Is Government Spending Enough on Healthcare in Uganda?
All these grim statistics and facts bring into question what actions, if any, the government of Uganda has been engaged in to ameliorate a situation that has obviously gone awry. One of the complaints lodged against the government when CEHURD filed a lawsuit for alleged denial of women’s rights to maternal healthcare was that government was spending way less than what it promised to spend on maternal healthcare.
As experts see it, it is not like Uganda does not have sufficient funding and resources to tackle issues of maternal health. Since 2000, Uganda’s Health Sector Strategic plan has benefitted from direct donor support, accounting for 40% of Uganda’s health sector resources. The United States, for example, has donated $400 million annually as funding for the health sector.
But there has not been any increase in terms of the health sector’s proportional share within the annual budget, which has stagnated at about 10%. Moreover, in order to deliver the minimum healthcare package, the health sector needs an estimated $40 (Ush100,000) per capita per annum, according to experts. In the 2008/2009 financial year, the total public allocation to health per capita was a dismal $10.40 (Ush26,000), which is largely insufficient to meet population’s needs.
FIRED UP: Ugandan women activists carry signs outside the Constitutional Court building in May 2012, protesting the delay of a ruling in a landmark lawsuit regarding two women who bled to death while giving birth in Ugandan hospitals. The petitioners argue that by not providing essential medical commodities and health services to pregnant women, the government is violating the constitutional rights of Ugandans. CREDITS: The Associated Press in Kampala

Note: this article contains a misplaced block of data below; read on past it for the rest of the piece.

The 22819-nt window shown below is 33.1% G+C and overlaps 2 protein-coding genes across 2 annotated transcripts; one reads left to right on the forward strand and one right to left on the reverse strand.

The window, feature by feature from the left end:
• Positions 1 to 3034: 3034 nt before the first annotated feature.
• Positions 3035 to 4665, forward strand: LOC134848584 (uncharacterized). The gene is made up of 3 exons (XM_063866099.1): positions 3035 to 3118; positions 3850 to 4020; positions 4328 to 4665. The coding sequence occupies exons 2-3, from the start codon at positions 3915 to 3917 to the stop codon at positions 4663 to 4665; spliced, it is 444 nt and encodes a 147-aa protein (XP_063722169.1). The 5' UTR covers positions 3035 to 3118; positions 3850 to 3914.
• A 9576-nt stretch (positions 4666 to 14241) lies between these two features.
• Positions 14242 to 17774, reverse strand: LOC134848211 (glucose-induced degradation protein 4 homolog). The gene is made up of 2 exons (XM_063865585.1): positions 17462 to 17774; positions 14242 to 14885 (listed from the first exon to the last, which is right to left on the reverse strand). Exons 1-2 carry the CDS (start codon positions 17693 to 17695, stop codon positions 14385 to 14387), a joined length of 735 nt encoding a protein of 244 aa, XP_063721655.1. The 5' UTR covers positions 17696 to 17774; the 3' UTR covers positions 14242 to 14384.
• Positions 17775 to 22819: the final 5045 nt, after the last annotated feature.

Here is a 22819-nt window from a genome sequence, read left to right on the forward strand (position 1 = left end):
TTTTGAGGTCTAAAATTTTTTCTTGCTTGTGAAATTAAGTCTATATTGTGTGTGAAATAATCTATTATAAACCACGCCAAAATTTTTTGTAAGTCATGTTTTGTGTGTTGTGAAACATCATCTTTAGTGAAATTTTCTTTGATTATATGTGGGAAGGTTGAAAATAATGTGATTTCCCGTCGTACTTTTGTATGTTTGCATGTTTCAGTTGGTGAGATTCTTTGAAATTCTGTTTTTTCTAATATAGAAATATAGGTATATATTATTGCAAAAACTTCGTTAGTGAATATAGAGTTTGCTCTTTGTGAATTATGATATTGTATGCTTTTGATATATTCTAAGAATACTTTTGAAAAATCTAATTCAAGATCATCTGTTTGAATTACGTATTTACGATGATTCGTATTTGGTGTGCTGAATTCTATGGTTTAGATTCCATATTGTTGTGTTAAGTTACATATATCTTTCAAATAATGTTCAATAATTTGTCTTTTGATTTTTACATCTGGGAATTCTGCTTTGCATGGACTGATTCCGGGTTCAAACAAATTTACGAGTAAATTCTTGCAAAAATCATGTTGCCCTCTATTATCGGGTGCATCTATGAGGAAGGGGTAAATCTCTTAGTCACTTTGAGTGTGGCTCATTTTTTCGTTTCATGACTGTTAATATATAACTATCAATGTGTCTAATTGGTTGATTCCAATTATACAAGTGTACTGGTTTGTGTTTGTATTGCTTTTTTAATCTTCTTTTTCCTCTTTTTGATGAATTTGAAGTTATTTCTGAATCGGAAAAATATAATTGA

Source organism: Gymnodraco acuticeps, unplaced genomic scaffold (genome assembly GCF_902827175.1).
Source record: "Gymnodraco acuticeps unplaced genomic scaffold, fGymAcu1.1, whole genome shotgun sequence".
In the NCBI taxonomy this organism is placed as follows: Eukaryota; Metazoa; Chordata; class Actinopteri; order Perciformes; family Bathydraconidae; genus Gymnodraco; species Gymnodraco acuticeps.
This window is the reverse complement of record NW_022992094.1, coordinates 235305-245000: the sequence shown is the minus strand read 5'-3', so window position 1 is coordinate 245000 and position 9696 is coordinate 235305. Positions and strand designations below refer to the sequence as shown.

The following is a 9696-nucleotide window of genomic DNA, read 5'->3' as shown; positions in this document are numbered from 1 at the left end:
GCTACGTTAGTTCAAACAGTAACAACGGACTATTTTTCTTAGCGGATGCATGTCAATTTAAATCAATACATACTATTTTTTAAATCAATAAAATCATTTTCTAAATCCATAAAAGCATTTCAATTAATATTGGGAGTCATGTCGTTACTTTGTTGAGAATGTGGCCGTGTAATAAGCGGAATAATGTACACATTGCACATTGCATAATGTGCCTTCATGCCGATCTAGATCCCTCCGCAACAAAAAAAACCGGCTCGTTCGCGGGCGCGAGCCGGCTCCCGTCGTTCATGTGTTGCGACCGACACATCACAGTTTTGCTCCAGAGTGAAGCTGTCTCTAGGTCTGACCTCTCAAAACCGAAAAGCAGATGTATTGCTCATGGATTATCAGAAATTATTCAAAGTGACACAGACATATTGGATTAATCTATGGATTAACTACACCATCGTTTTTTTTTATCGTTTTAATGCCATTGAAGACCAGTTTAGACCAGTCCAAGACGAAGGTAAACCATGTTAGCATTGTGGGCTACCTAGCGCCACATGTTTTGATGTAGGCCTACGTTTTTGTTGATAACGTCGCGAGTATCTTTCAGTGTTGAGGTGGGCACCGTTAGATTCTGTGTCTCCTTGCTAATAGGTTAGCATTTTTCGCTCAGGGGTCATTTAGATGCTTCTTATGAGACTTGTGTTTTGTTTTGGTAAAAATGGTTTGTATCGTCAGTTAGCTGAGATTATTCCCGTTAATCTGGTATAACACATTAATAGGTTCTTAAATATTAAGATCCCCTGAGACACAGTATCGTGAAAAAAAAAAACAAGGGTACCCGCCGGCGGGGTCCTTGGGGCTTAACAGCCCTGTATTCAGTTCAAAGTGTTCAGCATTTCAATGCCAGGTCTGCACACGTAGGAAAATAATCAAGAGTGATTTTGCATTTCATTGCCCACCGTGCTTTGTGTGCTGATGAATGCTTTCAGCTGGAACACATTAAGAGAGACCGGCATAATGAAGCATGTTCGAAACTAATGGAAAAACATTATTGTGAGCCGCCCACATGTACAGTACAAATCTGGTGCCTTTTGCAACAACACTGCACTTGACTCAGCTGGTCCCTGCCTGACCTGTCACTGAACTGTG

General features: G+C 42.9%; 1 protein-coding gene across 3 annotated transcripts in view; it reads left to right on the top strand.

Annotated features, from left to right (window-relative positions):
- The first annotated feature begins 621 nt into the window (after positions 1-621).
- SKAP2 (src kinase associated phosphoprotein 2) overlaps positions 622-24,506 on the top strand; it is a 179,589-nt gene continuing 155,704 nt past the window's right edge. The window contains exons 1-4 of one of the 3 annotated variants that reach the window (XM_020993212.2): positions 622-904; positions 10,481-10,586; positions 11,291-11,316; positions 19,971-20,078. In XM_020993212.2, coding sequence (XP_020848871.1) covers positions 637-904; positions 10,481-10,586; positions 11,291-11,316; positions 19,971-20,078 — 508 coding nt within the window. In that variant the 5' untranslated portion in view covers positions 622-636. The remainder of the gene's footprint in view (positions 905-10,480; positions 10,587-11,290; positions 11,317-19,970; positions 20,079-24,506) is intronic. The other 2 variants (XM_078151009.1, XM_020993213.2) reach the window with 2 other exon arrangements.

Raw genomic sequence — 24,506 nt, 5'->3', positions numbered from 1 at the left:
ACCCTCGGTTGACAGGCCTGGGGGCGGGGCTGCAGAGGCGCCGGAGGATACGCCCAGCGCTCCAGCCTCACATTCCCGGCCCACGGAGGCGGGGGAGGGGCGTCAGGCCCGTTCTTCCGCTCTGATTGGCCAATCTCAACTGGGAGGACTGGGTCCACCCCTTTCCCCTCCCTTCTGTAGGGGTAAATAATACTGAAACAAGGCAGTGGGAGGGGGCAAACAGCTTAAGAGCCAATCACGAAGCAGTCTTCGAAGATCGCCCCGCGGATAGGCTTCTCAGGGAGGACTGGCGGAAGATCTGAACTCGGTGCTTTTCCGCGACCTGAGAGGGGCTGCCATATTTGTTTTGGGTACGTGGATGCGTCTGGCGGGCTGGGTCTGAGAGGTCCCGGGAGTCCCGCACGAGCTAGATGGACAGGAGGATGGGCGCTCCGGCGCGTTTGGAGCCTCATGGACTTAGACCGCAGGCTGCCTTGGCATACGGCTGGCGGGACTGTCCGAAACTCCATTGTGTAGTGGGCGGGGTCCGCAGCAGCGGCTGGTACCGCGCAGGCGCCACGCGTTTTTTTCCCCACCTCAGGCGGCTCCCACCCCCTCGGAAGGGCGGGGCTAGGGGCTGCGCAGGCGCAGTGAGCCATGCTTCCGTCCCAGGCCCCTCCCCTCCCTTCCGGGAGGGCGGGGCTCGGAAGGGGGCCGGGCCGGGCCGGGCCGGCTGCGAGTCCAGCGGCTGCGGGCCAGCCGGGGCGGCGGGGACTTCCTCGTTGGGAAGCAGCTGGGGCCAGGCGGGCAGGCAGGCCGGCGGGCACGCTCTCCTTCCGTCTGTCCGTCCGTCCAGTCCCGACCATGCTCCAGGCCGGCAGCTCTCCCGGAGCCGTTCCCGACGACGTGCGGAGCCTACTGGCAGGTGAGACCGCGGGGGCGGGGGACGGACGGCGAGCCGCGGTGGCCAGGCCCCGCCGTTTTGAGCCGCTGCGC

The inadequate investment in maternal health has recently been described as contributing to an annual loss of about $112 million (or Ush275 billion), according to the United Nations Population Fund. Government has also tarnished its own reputation when it comes to public money as it has been plagued with a web of problems that include corruption and mismanagement of public funds, insensitive and wasteful spending on “trifles” such as the $700 million spent to acquire Russian-made fighter jets and military hardware in peacetime (last year), and the notorious entitlement spending on government ministers and members of Parliament.
Clearly, Uganda’s spending on maternal healthcare and healthcare in general is sorely insufficient, and is responsible, to a large degree, for the myriad problems that have plagued the nation’s healthcare sector. The government continue to pay lip service to propping up the nation’s healthcare funding, and as a result, more lives are lost daily because of poor healthcare.
The constitution of Uganda does not recognize explicitly maternal healthcare as a women’s rights issue. Chapter 4, Section 33, Subsection (2) of the Constitution states that “The state shall provide the facilities and opportunities necessary to enhance the welfare of women to enable them to realize their full potential and advancement.” If government cannot protect the welfare of women, as it relates to the delivery of adequate maternal healthcare, then it is indeed a sad day in Uganda.